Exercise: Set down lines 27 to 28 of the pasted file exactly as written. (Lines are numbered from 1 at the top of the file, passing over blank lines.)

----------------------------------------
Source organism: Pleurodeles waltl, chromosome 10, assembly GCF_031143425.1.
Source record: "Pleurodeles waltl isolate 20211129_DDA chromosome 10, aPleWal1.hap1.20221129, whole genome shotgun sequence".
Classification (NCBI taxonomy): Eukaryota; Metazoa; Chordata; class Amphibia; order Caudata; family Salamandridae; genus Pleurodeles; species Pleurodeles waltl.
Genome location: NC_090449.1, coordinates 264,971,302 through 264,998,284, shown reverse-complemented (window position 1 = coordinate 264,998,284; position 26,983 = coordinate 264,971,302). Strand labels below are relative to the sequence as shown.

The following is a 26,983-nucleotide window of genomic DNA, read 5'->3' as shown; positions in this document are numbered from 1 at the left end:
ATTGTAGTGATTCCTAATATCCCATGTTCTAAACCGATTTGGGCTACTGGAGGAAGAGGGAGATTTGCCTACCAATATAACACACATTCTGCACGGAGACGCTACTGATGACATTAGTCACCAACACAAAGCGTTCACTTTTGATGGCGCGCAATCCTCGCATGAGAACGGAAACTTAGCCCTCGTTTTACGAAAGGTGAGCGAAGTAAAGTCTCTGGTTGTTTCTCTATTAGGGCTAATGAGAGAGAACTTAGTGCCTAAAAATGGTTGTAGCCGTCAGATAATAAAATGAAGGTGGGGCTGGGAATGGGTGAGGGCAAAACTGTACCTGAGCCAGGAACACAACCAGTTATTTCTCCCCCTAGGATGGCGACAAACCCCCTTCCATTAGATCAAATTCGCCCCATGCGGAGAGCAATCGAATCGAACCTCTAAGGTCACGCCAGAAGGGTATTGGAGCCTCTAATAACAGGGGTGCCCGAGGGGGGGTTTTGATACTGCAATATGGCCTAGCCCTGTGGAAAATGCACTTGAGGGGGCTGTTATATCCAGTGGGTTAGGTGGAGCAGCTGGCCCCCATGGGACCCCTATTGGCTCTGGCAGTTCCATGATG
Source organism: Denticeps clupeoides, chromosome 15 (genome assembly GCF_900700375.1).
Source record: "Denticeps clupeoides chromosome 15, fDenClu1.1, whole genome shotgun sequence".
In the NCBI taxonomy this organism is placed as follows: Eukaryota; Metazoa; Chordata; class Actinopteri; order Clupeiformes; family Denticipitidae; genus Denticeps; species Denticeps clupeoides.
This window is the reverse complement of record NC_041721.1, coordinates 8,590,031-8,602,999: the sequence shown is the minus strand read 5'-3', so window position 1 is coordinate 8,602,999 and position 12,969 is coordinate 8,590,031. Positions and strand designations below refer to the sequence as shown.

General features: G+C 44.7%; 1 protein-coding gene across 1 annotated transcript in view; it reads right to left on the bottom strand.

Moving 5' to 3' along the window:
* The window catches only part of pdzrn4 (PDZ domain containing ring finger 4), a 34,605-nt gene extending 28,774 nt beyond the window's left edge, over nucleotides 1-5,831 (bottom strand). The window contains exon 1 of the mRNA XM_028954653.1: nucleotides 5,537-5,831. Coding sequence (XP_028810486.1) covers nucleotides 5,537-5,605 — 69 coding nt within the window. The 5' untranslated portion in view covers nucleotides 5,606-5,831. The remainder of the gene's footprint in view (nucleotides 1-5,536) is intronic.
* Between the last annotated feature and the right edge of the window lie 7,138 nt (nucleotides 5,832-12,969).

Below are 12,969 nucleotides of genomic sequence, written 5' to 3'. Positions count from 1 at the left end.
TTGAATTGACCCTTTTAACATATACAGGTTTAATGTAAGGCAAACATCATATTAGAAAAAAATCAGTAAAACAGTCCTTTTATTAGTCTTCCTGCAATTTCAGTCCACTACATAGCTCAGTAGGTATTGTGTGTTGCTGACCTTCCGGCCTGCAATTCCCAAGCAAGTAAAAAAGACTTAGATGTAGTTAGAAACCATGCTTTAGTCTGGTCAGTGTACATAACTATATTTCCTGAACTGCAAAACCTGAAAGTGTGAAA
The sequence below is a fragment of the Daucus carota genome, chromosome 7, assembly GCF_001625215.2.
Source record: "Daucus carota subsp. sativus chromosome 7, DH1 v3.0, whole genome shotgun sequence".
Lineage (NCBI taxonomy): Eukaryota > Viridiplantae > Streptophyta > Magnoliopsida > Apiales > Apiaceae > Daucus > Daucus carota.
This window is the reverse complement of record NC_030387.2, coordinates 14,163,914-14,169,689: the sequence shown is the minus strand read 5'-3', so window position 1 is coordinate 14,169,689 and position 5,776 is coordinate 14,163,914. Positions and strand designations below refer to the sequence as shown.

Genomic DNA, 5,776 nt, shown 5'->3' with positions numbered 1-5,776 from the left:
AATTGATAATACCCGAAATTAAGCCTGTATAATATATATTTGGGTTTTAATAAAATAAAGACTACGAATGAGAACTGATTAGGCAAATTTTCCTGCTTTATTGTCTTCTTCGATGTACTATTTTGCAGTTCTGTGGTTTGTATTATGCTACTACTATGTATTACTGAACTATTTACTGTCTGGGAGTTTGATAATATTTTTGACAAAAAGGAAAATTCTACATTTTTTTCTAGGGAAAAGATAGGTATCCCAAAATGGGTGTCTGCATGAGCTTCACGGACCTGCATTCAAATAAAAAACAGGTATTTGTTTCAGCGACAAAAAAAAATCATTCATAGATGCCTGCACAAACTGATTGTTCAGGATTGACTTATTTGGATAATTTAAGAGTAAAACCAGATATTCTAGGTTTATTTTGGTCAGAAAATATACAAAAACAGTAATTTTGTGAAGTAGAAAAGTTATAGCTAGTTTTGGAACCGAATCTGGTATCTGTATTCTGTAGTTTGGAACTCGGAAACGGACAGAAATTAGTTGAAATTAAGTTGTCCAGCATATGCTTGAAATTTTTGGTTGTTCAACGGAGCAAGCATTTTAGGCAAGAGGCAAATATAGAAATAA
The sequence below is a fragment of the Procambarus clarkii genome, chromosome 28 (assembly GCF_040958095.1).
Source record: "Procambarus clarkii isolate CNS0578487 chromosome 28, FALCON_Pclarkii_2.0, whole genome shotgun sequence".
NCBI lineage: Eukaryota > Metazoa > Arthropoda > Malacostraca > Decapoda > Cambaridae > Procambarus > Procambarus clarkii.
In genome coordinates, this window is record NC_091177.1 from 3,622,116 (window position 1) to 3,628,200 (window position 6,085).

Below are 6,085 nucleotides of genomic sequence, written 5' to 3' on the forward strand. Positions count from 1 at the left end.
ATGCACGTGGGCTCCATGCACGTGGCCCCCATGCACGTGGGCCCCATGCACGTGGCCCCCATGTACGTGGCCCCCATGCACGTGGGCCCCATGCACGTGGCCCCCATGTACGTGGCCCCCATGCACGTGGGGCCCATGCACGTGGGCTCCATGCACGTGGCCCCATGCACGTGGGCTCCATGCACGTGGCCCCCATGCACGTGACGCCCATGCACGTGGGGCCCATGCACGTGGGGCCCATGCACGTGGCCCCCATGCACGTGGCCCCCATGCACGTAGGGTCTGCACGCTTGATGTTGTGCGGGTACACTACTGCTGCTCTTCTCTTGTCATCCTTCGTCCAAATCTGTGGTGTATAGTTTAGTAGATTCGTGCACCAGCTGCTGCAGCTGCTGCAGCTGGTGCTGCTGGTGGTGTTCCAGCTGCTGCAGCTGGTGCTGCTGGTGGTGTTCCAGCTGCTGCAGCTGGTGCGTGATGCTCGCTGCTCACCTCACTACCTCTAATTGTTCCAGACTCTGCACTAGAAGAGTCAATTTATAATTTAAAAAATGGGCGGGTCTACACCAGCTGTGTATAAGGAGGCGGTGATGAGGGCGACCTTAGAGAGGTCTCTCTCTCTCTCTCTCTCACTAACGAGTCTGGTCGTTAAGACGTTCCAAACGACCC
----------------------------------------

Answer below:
Below are 6,085 nucleotides of genomic sequence, written 5' to 3' on the forward strand. Positions count from 1 at the left end.
ATGCACGTGGGCTCCATGCACGTGGCCCCCATGCACGTGGGCCCCATGCACGTGGCCCCCATGTACGTGGCCCCCATGCACGTGGGCCCCATGCACGTGGCCCCCATGTACGTGGCCCCCATGCACGTGGGGCCCATGCACGTGGGCTCCATGCACGTGGCCCCATGCACGTGGGCTCCATGCACGTGGCCCCCATGCACGTGACGCCCATGCACGTGGGGCCCATGCACGTGGGGCCCATGCACGTGGCCCCCATGCACGTGGCCCCCATGCACGTAGGGTCTGCACGCTTGATGTTGTGCGGGTACACTACTGCTGCTCTTCTCTTGTCATCCTTCGTCCAAATCTGTGGTGTATAGTTTAGTAGATTCGTGCACCAGCTGCTGCAGCTGCTGCAGCTGGTGCTGCTGGTGGTGTTCCAGCTGCTGCAGCTGGTGCTGCTGGTGGTGTTCCAGCTGCTGCAGCTGGTGCGTGATGCTCGCTGCTCACCTCACTACCTCTAATTGTTCCAGACTCTGCACTAGAAGAGTCAATTTATAATTTAAAAAATGGGCGGGTCTACACCAGCTGTGTATAAGGAGGCGGTGATGAGGGCGACCTTAGAGAGGTCTCTCTCTCTCTCTCTCTCACTAACGAGTCTGGTCGTTAAGACGTTCCAAACGACCC